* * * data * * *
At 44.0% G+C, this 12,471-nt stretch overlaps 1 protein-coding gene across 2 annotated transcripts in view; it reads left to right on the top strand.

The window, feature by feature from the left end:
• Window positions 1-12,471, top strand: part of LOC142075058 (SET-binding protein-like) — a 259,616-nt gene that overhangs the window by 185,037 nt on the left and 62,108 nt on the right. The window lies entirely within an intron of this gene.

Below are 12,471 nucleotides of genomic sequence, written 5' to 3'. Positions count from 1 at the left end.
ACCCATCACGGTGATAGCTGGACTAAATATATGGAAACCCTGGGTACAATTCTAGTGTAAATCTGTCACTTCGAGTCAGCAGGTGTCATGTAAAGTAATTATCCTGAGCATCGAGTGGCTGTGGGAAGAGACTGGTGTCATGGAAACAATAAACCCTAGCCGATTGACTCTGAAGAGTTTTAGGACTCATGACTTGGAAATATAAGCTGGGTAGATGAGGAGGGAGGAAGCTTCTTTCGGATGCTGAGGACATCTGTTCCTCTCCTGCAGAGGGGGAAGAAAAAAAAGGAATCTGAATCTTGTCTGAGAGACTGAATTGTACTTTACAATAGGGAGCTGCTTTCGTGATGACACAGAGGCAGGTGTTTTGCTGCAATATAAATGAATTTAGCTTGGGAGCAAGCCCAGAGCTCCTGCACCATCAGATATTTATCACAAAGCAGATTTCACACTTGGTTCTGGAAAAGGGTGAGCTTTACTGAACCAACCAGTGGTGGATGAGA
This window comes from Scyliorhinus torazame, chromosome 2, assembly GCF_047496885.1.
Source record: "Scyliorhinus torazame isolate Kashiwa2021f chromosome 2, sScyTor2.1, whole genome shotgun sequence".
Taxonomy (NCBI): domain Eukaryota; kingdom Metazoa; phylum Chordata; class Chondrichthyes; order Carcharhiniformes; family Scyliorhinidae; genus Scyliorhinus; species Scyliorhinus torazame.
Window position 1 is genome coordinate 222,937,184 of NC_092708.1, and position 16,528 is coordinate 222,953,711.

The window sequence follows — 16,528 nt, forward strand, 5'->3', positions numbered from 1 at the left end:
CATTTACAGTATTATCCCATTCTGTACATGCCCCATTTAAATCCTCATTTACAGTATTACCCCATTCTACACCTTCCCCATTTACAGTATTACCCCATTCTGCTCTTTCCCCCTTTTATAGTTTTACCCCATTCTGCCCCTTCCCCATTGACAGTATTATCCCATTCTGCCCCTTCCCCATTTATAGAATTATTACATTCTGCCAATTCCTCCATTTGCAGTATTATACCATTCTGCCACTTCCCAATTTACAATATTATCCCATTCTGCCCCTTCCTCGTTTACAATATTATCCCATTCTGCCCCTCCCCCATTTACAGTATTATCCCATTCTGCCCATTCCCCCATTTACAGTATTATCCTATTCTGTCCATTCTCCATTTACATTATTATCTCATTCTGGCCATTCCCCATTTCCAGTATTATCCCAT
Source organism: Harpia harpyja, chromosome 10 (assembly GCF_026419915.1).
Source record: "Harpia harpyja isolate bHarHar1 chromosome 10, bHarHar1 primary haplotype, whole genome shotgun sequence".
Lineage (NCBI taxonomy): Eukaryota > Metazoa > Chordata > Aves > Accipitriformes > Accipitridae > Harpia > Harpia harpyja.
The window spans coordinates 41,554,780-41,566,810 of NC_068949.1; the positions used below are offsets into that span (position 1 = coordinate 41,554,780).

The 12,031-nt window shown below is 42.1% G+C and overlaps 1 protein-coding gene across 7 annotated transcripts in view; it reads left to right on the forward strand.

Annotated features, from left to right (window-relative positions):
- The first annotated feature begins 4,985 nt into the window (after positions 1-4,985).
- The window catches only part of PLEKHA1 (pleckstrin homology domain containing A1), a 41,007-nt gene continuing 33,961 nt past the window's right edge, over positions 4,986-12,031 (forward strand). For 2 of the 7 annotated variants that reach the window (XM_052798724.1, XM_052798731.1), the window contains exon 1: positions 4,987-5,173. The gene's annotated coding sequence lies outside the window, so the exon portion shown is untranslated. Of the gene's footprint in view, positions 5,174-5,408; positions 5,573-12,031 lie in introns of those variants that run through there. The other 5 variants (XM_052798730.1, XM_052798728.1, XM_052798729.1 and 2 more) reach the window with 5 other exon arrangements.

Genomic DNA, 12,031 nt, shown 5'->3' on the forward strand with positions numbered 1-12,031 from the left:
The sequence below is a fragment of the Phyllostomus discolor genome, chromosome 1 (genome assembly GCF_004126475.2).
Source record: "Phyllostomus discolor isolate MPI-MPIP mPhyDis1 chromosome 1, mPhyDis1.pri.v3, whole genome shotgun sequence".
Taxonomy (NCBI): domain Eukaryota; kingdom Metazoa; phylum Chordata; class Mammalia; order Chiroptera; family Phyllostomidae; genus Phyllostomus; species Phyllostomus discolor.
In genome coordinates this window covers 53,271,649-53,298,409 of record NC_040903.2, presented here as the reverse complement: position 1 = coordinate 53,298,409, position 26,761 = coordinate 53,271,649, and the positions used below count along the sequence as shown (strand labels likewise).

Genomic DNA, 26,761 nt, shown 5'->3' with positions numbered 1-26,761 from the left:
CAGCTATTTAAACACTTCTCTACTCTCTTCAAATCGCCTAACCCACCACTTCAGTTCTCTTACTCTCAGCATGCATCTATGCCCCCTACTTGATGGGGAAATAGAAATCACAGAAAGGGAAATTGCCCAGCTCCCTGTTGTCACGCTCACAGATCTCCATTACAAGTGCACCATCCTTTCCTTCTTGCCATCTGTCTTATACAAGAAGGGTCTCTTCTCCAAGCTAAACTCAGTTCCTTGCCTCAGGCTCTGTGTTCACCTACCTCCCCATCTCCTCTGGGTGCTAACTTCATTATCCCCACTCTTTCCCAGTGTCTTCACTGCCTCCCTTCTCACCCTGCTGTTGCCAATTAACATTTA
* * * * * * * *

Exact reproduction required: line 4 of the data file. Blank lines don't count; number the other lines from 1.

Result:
Below are 12,471 nucleotides of genomic sequence, written 5' to 3'. Positions count from 1 at the left end.